What will be our testimony?
Forgiveness, peace found in risen Christ
As we walked into the Superdome for the Youth Gathering, New Orleans Mayor Ray Nagin was obviously moved by the singing and dancing of the 37,000 participants: "The people of New Orleans need to hear these joyful sounds. This dome holds so many painful memories of Katrina. Our whole city needs to experience the healing that the joyful witness of these youth brings."
I thank God for the joyful witness of those young people, who live, as we do, in a polarized culture that equates unity with uniformity and sees differences as a reason for division. This is a time when the larger human family struggles with division and yearns for healing and wholeness. Think ahead with me to 2017, when Lutherans commemorate the Reformation's 500th anniversary. When we look back, what will we say our witness has been?
Let this be our testimony: the crucified and risen Christ is our joy because he is our forgiveness and our peace.
When the disciples were gathered in a locked room on the same Easter day that he had broken out of death's prison, Jesus came to them and said, "Peace be with you" (John 20:19). This ordinary greeting from the risen Jesus became the most extraordinary gift. He was saying to his disciples, "Although you betrayed, denied and abandoned me, and I could justifiably punish or abandon you, starting over with a new and improved 12, I am here in peace. I remain faithful to you, forgiving you in a way you've never seen." Let this be our witness: where the crucified and risen Christ is present, there is forgiveness of sin.
There is also joyous peace. When Jesus showed his disciples the marks of crucifixion in his hands, they rejoiced. They could see that this self-emptying God would rather die than be in the sin-accounting business. Joy flows when God's lush grace washes over you in the proclamation that you are the beloved of God. The wounds of Jesus' crucified body, risen from the dead, testify to God's merciful presence amid sin and death, and bring healing and hope, living faith and deep joy. It is the joy that Jesus promised to his disciples "so that my joy may be in you, and that your joy may be complete" (John 15:11).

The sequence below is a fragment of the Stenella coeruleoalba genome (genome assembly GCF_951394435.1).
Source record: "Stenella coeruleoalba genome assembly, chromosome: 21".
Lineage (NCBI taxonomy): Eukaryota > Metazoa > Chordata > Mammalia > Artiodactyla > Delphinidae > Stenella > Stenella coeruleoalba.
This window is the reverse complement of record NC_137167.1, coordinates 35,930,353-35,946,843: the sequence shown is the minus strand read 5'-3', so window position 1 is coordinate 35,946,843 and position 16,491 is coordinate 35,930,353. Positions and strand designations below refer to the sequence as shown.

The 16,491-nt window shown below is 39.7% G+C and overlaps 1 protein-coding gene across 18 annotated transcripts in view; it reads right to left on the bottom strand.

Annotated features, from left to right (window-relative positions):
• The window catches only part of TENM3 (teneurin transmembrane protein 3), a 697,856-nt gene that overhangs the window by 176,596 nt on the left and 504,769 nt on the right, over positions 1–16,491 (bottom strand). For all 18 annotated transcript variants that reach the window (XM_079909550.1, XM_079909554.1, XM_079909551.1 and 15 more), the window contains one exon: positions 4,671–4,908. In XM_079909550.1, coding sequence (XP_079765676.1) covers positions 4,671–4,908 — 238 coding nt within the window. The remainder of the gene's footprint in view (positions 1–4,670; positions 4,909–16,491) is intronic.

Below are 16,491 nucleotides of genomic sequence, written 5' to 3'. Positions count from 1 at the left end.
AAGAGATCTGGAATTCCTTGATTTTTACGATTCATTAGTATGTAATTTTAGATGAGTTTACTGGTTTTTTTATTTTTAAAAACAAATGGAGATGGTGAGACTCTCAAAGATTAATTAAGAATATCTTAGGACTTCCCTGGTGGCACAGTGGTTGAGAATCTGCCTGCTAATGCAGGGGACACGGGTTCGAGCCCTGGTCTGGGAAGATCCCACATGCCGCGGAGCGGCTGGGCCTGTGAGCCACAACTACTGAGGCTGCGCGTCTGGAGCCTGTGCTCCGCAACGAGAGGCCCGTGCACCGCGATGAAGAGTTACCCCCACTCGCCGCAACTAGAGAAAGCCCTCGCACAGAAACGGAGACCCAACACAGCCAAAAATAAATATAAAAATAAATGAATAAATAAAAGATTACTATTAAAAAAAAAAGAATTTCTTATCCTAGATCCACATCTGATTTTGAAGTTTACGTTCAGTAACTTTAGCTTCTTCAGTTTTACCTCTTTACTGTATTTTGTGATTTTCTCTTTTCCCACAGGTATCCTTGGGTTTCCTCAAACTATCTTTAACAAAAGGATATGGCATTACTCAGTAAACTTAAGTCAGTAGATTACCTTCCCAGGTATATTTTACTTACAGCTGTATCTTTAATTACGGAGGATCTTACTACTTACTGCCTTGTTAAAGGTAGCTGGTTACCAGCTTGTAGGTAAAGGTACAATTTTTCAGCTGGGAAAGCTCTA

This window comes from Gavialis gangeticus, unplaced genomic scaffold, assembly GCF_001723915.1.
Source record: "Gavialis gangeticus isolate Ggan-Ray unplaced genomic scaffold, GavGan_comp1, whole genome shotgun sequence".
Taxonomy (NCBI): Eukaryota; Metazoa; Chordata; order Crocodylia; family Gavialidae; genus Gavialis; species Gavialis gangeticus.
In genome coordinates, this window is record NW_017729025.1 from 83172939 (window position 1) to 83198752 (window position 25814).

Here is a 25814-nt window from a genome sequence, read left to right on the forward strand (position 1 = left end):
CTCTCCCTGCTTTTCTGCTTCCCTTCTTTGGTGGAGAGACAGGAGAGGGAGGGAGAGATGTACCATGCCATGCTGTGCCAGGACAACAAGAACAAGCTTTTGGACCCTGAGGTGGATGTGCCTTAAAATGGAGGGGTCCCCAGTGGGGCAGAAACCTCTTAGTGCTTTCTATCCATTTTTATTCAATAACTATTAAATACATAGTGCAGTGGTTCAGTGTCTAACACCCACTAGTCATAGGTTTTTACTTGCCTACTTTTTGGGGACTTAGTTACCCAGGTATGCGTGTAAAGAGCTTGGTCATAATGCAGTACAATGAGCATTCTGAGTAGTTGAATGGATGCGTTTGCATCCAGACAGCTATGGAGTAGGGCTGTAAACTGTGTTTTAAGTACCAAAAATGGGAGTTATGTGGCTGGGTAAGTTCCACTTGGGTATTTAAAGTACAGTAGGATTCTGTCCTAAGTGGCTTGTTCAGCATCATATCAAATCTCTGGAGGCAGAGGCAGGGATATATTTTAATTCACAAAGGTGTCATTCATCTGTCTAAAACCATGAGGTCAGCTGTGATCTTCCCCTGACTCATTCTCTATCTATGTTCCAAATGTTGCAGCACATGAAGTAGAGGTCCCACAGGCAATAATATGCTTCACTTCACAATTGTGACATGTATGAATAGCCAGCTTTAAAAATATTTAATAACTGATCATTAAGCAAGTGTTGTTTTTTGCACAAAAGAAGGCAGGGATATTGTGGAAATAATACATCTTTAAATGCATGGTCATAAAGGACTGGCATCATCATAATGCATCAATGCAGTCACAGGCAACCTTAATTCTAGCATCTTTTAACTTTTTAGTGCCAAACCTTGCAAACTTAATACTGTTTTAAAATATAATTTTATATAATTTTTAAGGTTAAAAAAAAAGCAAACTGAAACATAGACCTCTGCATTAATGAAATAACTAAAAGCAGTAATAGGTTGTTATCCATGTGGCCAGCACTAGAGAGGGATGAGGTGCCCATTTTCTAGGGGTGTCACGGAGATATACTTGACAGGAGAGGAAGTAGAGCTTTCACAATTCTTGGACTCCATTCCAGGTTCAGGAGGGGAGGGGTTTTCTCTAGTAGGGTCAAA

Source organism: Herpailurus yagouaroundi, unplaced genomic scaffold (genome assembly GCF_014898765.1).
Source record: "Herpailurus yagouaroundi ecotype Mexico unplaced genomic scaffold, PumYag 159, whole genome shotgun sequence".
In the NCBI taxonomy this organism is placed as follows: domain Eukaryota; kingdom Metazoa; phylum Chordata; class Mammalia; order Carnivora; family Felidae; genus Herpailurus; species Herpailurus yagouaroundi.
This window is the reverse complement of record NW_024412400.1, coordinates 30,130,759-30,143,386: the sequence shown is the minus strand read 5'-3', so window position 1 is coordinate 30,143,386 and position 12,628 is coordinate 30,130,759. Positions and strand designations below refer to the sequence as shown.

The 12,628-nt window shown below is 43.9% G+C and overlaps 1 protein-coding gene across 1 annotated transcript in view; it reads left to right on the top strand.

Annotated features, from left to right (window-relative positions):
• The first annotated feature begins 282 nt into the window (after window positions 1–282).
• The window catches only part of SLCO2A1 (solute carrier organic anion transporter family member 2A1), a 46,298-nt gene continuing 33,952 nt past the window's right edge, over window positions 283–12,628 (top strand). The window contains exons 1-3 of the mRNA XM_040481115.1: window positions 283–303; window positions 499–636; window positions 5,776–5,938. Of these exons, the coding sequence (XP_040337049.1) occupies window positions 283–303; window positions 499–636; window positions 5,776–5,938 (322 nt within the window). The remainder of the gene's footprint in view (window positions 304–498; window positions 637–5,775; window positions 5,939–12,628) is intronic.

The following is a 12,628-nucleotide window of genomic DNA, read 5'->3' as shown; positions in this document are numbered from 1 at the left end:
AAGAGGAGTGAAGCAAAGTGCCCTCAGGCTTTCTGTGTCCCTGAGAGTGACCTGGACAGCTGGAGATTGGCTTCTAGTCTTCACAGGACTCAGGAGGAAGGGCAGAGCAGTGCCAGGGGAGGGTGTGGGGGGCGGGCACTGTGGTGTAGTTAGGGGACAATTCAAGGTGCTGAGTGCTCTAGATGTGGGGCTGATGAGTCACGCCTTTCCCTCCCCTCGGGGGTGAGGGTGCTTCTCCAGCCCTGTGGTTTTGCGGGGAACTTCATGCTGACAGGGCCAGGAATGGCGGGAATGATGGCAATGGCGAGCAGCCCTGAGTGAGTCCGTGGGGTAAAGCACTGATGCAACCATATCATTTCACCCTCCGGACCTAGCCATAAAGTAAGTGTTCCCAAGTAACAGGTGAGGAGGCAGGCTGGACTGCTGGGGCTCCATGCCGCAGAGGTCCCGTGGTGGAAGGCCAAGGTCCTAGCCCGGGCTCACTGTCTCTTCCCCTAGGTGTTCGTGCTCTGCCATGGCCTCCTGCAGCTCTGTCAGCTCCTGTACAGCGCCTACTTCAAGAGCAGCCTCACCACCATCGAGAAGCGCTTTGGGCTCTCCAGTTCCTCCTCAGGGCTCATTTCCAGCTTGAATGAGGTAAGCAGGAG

This joy is not a distant fiction or an unrealistic hope -- not for us, nor the life of the ELCA, nor the life of the world. For the word of peace, the word of forgiveness, is both absolution and also a commission. "As the Father has sent me, so I send you. ... If you forgive the sins of any, they are forgiven" (John 20:21, 23).
As the late theologian Joseph Sittler once explained, this forgiving peace is both a word to rest in and a word that moves God's people with God's own power for the life and salvation of the world: "The peace of God as rest, whose gift is to have no anxiety, fulfills itself in the peace of God as movement which goes out with holy concern about everything."
When Jesus sends us into the world with his Spirit, we embody forgiveness in all our callings. More than forgetting past wrongs, forgiveness in Jesus is an embodied promise to hold on in love, whatever may come, in all the places where we live and serve. It is the promise to remain present as the embodiment of Christ's peace, even in -- and especially for -- the places where sin threatens to hold us captive. As German theologian Dietrich Bonhoeffer reminded us, "the very moment of great disillusionment with my sister or brother" becomes the moment to be taught "that both of us can never live by our own words and deeds, but only by that one Word and deed that really binds us together, the forgiveness of sins in Jesus Christ."
Eight years from now may we be able to say this has been our witness: the forgiven life in Jesus Christ is the promise that we remain connected to every sister and brother in the joy, peace, hope and love that lives in Jesus and therefore in us.
[Taken with permission from the website of Bishop Mark Hanson at ELCA.org; originally published in the October 2009 issue of The Lutheran magazine.]